Ten essential Werner Herzog documentaries

Ten essential Werner Herzog documentaries

Werner Herzog turns 79 years young on Sept. 5, and this forward and fearless Oscar-nominated filmmaker frequently makes narratives and documentaries.  One of the most celebrated aspects of Werner’s documentaries – at least to this critic – is his narration.  His one-of-a-kind cadence, eccentric and blunt word choices, and old-school perspectives make him a most welcome verbal chaperone for his daring on-screen choices.

Well, in honor of this legend’s birthday, I’m looking back at ten essential Werner Herzog documentaries.

Land of Silence and Darkness

“Land of Silence and Darkness” (1971) – Fini Straubinger is a teacher, an astonishing one.  Fini, 56, organizes group events and one-on-one meetings to connect with those who cannot see and hear.  One might rightfully dub her a miracle worker, and Fini is also blind and deaf.  Werner follows Fini as she communicates with brand new friends  – at several sessions – through a deafblind alphabet.  She spells out words on their hands and hosts irreplaceable experiences like a trip to a botanical garden and access to zoo animals.  We see that physical touch is a vital need for these men and women.  At one point, the screen goes black, and these words appear: “When you let go of my hand, it is as if we were a thousand miles apart.”  It’s unclear who said the statement, but one can imagine that many blind and deaf individuals feel this assertion.  Well, for 85 on-screen minutes, we aren’t going anywhere!

Werner Herzog Eats His Shoe

“Werner Herzog Eats His Shoe” (1980) – Werner did not direct this 20-minute short, but he is the bonafide star, as he (spoiler alert) eats his shoe in front of an attentive UC Theatre audience in Berkeley, Calif.  The man of the hour vowed to dine on his footwear to help motivate his friend Errol Morris to make “Gates of Heaven” (1978).  Morris did, and so Herzog does!  Director Les Blank not only captures Werner preparing his meal with garlic, onions, and hot sauce, but Herzog offers several declarations about flawed society, filmmaking, and television for the camera.  “We have to declare holy war against what we see every single day on television,” Herzog calmly asserts.  Beautiful!

Lessons of Darkness

“Lessons of Darkness” (1992) – Iraq only needed a couple of days to invade and capture Kuwait in 1990, but the military set fire to the Kuwaiti oil fields that burned for months and months.  The result was an environmental catastrophe.  In-kind, Werner’s 53-minute documentary barely touches the actual war.  His movie almost entirely focuses on the gruesome latter, as he captures the utter devastation of menacing blazes, miles of black smoke, and toxic oil lakes that soak in the desert.  Several swooping shots by helicopter reveal a post-apocalyptic horror show that Herzog ironically sets to classical music.  War may be hell, but so is its aftermath.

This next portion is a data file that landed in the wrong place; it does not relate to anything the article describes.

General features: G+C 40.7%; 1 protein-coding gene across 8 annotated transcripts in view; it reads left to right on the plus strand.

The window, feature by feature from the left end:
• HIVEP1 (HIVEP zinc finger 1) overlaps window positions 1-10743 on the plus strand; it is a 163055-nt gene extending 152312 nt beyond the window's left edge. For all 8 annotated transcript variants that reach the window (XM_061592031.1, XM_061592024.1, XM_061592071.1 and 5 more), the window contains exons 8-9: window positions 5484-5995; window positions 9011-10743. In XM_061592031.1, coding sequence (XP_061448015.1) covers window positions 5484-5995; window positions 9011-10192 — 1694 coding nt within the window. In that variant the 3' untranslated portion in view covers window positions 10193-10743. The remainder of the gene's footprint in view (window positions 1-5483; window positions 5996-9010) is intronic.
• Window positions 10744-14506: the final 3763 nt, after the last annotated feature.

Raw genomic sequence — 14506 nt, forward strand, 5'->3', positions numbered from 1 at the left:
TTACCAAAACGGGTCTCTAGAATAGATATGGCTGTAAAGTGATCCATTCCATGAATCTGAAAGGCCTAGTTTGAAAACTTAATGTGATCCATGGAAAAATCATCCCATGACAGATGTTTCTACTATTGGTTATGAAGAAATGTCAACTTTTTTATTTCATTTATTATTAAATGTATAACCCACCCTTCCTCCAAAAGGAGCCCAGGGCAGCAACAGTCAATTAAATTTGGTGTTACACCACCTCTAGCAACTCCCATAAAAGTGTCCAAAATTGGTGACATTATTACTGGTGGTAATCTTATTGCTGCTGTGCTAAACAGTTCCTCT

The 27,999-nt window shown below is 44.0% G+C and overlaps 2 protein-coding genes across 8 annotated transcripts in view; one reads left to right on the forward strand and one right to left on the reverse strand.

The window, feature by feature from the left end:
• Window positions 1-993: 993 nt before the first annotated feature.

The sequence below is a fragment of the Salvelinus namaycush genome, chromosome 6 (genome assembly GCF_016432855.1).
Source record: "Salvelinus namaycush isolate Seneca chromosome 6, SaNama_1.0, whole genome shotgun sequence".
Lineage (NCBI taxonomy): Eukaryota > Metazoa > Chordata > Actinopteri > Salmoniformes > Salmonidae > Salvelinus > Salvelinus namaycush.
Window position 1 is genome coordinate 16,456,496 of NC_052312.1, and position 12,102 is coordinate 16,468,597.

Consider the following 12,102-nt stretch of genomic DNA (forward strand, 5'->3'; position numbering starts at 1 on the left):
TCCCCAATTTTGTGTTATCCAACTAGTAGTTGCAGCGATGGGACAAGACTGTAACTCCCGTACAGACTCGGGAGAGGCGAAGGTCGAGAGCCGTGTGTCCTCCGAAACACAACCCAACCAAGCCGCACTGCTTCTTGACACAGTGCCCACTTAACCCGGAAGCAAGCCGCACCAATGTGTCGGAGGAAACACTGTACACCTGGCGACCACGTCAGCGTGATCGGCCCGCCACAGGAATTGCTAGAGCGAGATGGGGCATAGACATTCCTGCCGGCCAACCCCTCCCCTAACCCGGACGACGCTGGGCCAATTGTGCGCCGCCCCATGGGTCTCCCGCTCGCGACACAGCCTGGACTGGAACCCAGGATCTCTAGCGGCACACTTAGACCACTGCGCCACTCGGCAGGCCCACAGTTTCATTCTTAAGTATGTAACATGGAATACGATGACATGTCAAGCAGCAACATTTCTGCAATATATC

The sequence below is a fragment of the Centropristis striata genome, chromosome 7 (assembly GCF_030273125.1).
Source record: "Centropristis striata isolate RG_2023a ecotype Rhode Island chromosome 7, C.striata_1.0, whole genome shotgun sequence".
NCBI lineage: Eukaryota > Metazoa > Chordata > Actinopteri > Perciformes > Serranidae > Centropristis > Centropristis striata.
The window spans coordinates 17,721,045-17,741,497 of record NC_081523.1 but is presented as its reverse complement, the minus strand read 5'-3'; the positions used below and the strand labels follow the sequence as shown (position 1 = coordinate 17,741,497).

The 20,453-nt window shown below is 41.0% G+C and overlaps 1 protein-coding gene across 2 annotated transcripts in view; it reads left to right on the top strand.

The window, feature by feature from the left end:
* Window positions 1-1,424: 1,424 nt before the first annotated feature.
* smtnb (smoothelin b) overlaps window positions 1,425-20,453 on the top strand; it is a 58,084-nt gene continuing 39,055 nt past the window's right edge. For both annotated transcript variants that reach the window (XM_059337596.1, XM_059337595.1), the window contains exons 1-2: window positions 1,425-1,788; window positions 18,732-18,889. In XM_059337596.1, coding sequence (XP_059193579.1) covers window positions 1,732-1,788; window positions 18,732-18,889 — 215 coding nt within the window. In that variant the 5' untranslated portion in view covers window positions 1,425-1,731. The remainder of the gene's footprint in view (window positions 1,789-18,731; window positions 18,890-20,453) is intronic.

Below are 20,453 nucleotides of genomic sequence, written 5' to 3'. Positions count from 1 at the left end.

Little Dieter Needs to Fly

“Little Dieter Needs to Fly” (1997) – In the documentary’s second minute, we see Dieter Dengler driving along an empty, winding road in foggy Northern California. Werner recites, “Men are often haunted by things that happened to them in life, especially in war or other periods of great intensity.  Sometimes you see these men walking the streets or driving in a car.  Their lives seem to be normal, but they are not.”  For Dengler, a German-born American and Vietnam vet, he lived through a six-month nightmare in a Viet Cong prison camp.  Decades later, these two men – filmmaker and pilot – travel back to Southeast Asia, as Dengler recounts his story, but he does so with his close ally, Werner, and they lend their voices and spirits together.  Dieter inspired Werner to subsequently make a narrative feature, “Rescue Dawn” (2006) with Christian Bale playing Dengler.

My Best Fiend

“My Best Fiend” (1999) – Werner featured Klaus Kinski in five of his films, but after watching “My Best Fiend” – in which Herzog describes, rationalizes, and demonizes his contentious relationship with the man – you’ll wonder how they ever finished one.  Although their initial movie was “Aguirre, the Wrath of God” (1972), they first met when Werner was 13.  Werner travels to a specific Munich apartment building – his childhood home for a stretch – and recalls his family lived with Klaus for a few months.  What?  Werner illustrates Kinski’s sheer madness at that time, and the documentary also offers footage from all five flicks, including the infamous actor’s mindless rages on “Aguirre” and “Fitzcarraldo” (1982), as Herzog and others on the sets describe their surreal experiences too.  Still, Werner worked with him for years, but hey, what are fiends for!